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    Mary McNair Needlework Samplers, ca. 1823

    Appraised Value:


    Appraised on: August 13, 2011

    Appraised in: Pittsburgh, Pennsylvania

    Appraised by: J. Michael Flanigan

    Category: Folk Art

    Episode Info: Pittsburgh, Hour 3 (#1609)

    Originally Aired: February 27, 2012

    slideshow IMAGE: 1 of 5 Next 

    More Like This:

    Form: Needlework, Sampler
    Period / Style: 19th Century
    Value Range: $15,000

    Related Links:

    Article: School Daze: Understanding Schoolgirl Needlework
    Folk art expert J. Michael Flanigan explores the intricately woven history of schoolgirl needlework samplers and the scholarship around them.

    Understanding Our Appraisals
    Useful tips to keep in mind when watching ANTIQUES ROADSHOW


    Appraisal Video: (3:04)


    Appraised By:

    J. Michael Flanigan
    Folk Art, Furniture
    Antiques Dealer
    J. M. Flanigan American Antiques

    Appraisal Transcript:
    GUEST: My husband's parents took care of an old lady and looked after her. And when she died, she left them her things. And when they were cleaning out her house, Bill's mother found a stack of newspapers and decided to go through those before she threw them out. And she peeled off the samplers one by one and realized that she had something nice. At the time, I was doing some needlepoint myself, so she called me and said, "I found something you're really going to like." So she let me have them one by one.

    APPRAISER: First off, we've got "Mary McNair." Then when we look at this one over here, we've got "Mary McNair" and the date. And then here, it's "Mary McNair" and a very specific date, July 22, 1823. And then up here, November 8, 1823. We never, ever, ever see a progression of needlework. It's rare that we have more than one piece by a schoolgirl. That we have four is extraordinary. And that they get better with each one.

    GUEST: Yeah, she does.

    APPRAISER: Just fantastic that we have simple, a little more complex, and then a nice border here, more complex. And then the best of them all, and it's easy to see why, but this is a very gauzelike background. And literally, you can see through the background, and this almost floats. And the work is great. The colors have held up very well. These were most probably made in Chester County, which is just west of Philadelphia. Normally when we see something this late, we don't really put that high a value. We tend to like the earlier ones. And we certainly don't put a lot of value on simply letters and numbers. But in this case, I think we really have to deal with it as a group. But let's start with it piece by piece. So if we saw this one alone, it would only be a few hundred dollars.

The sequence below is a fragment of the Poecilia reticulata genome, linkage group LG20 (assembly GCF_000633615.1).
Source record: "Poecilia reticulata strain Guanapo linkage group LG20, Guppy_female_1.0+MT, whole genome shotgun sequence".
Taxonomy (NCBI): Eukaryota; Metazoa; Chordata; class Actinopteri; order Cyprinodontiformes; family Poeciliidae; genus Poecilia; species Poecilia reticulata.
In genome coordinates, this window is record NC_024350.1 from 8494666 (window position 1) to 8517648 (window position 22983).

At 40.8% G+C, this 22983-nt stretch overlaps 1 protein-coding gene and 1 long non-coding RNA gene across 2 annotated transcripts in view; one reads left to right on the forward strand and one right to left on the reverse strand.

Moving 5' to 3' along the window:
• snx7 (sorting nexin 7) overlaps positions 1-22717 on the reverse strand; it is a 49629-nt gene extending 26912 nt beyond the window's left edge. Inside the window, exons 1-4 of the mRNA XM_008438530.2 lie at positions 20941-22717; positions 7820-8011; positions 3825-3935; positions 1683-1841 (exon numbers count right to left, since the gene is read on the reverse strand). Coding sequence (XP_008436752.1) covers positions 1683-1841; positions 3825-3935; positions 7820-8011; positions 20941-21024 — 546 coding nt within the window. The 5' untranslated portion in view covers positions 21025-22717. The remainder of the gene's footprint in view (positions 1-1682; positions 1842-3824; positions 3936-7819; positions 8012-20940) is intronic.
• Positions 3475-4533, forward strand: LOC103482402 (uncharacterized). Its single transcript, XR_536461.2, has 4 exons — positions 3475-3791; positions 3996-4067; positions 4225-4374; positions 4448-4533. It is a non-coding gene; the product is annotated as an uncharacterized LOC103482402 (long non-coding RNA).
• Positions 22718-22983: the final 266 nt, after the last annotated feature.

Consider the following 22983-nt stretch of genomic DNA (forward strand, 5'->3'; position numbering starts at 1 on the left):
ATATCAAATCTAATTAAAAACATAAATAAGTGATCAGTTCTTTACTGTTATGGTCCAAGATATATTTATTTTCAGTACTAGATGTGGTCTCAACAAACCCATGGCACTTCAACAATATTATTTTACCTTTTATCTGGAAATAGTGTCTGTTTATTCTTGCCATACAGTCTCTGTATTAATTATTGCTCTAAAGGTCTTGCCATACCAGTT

GUEST: Uh-huh.

    APPRAISER: And this one maybe double that-- $400 or $500. This one would maybe be at $1,000, $1,500.

    GUEST: Mm-hmm.

    APPRAISER: Now, this one I really love, and it is a magnificent Chester County piece, even at this late date. And I would value this at $10,000.

    GUEST: Oh, how wonderful. Oh, my gosh.

    APPRAISER: Now, when you put them all together, I think there's a real bounce, and having the ability to have four needle works done in the same year, by the same artist, and absolutely, they must stay together.

    GUEST: Yeah.

    APPRAISER: I would value these at $15,000 for insurance purposes.

    GUEST: Okay. Thank you. That's a lot. I'm really happy. I'm pleased.

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